Friday, March 30, 2007

goodling, et al. to give private testimony to judiciary committee

my very quick reaction,
to the news that several other
players in the purge scandal will
give testimony to the house judiciary
committee in private, but in transcribed
sessions, is generally positive.

i certainly could be proven wrong,
but my gut-feeling is that these
people were the minor players -- and by
taking statements in private, the
bigger fish may more easily be fried.

sampson's testimony was illuminating
yesterday, in that it suggested a pretty
out-of-control, who-cares-about-the-law
culture at the DC office of the attorney
general. . .

no files, no paper, no notes. . . just
some e-mail. . . riiiiight.

so -- get the underlings to admit what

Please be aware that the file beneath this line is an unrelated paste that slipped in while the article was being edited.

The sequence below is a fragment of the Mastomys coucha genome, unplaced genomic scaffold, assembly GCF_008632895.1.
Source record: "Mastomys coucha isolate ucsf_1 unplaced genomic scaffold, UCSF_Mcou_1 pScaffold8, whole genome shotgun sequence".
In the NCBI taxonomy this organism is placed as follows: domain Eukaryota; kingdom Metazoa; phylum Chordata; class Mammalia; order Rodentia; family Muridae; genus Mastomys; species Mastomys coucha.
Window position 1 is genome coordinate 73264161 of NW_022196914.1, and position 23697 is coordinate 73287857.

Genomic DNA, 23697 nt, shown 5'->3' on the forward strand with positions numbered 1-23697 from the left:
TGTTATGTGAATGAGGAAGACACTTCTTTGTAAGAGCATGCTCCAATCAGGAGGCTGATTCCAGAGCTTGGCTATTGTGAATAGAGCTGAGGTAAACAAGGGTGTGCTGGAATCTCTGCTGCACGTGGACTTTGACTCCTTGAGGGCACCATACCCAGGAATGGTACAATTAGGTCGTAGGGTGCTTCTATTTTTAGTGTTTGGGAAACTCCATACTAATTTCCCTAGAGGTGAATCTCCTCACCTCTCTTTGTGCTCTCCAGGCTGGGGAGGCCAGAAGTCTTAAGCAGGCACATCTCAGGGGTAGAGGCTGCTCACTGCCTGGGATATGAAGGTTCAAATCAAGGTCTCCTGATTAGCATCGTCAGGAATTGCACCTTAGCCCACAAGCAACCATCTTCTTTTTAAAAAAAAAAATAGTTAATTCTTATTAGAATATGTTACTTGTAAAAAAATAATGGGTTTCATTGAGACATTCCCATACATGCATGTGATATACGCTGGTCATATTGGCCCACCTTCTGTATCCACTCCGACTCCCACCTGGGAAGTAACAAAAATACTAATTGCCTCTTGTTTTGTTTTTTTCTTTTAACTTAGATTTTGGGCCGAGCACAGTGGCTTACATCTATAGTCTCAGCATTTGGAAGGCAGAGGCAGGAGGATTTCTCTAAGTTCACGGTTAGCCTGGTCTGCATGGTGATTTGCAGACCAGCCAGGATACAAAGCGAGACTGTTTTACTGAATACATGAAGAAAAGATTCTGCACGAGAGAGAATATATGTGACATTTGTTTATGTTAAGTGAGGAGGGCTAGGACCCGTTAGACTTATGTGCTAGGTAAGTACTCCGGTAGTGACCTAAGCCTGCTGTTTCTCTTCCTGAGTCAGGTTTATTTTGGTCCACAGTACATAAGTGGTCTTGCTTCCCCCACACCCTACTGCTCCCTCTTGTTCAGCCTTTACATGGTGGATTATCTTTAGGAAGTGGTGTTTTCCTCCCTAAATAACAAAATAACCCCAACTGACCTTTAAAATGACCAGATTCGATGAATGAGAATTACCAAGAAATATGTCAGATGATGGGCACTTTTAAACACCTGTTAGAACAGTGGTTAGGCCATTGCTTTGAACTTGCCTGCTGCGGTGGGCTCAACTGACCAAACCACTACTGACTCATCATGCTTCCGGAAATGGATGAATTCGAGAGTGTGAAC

was going on, then prosecute the
top of the AG office -- and perhaps
beyond. . .

consider the real possibilty that
ms. goodling is asserting the fifth
because she aguably commited criminal
violations of the hatch act.

in return for the truth, the committee
gets a whole lot more on ranking admin-
istration officials.

at first blush, this looks like a
savvy, prosecution-driven, move. . .

but i could be wrong. . .

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